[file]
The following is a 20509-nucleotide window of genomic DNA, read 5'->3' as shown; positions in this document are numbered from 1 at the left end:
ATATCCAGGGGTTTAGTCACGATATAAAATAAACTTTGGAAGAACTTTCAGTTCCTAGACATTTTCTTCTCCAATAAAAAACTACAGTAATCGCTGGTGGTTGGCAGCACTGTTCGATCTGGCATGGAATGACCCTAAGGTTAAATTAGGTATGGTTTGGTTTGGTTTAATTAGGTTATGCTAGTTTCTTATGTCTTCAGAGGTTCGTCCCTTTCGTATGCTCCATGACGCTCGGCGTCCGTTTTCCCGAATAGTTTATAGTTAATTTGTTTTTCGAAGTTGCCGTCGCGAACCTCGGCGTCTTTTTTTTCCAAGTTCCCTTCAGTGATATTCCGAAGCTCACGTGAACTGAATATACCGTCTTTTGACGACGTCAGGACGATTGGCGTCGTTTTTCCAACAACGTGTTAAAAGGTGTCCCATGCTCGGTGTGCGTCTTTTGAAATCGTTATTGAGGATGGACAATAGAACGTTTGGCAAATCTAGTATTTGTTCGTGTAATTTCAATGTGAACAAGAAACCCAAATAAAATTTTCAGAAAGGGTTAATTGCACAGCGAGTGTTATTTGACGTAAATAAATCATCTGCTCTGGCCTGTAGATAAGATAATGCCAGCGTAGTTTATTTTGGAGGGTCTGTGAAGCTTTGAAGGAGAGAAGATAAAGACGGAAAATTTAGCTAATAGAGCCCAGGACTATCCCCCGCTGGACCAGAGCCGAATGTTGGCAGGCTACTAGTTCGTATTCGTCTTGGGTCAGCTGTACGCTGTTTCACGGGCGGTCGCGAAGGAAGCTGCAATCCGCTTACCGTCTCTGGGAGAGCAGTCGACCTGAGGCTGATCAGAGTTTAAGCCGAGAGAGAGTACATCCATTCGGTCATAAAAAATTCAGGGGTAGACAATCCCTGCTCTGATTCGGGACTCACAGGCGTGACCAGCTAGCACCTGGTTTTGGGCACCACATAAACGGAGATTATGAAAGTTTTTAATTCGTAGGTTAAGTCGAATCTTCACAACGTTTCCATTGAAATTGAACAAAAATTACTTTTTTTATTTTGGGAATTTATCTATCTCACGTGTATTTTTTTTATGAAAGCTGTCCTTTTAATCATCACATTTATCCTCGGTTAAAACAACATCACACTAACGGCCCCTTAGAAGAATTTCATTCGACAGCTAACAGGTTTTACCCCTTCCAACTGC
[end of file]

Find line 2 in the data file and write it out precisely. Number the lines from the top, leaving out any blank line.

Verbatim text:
ATATCCAGGGGTTTAGTCACGATATAAAATAAACTTTGGAAGAACTTTCAGTTCCTAGACATTTTCTTCTCCAATAAAAAACTACAGTAATCGCTGGTGGTTGGCAGCACTGTTCGATCTGGCATGGAATGACCCTAAGGTTAAATTAGGTATGGTTTGGTTTGGTTTAATTAGGTTATGCTAGTTTCTTATGTCTTCAGAGGTTCGTCCCTTTCGTATGCTCCATGACGCTCGGCGTCCGTTTTCCCGAATAGTTTATAGTTAATTTGTTTTTCGAAGTTGCCGTCGCGAACCTCGGCGTCTTTTTTTTCCAAGTTCCCTTCAGTGATATTCCGAAGCTCACGTGAACTGAATATACCGTCTTTTGACGACGTCAGGACGATTGGCGTCGTTTTTCCAACAACGTGTTAAAAGGTGTCCCATGCTCGGTGTGCGTCTTTTGAAATCGTTATTGAGGATGGACAATAGAACGTTTGGCAAATCTAGTATTTGTTCGTGTAATTTCAATGTGAACAAGAAACCCAAATAAAATTTTCAGAAAGGGTTAATTGCACAGCGAGTGTTATTTGACGTAAATAAATCATCTGCTCTGGCCTGTAGATAAGATAATGCCAGCGTAGTTTATTTTGGAGGGTCTGTGAAGCTTTGAAGGAGAGAAGATAAAGACGGAAAATTTAGCTAATAGAGCCCAGGACTATCCCCCGCTGGACCAGAGCCGAATGTTGGCAGGCTACTAGTTCGTATTCGTCTTGGGTCAGCTGTACGCTGTTTCACGGGCGGTCGCGAAGGAAGCTGCAATCCGCTTACCGTCTCTGGGAGAGCAGTCGACCTGAGGCTGATCAGAGTTTAAGCCGAGAGAGAGTACATCCATTCGGTCATAAAAAATTCAGGGGTAGACAATCCCTGCTCTGATTCGGGACTCACAGGCGTGACCAGCTAGCACCTGGTTTTGGGCACCACATAAACGGAGATTATGAAAGTTTTTAATTCGTAGGTTAAGTCGAATCTTCACAACGTTTCCATTGAAATTGAACAAAAATTACTTTTTTTATTTTGGGAATTTATCTATCTCACGTGTATTTTTTTTATGAAAGCTGTCCTTTTAATCATCACATTTATCCTCGGTTAAAACAACATCACACTAACGGCCCCTTAGAAGAATTTCATTCGACAGCTAACAGGTTTTACCCCTTCCAACTGC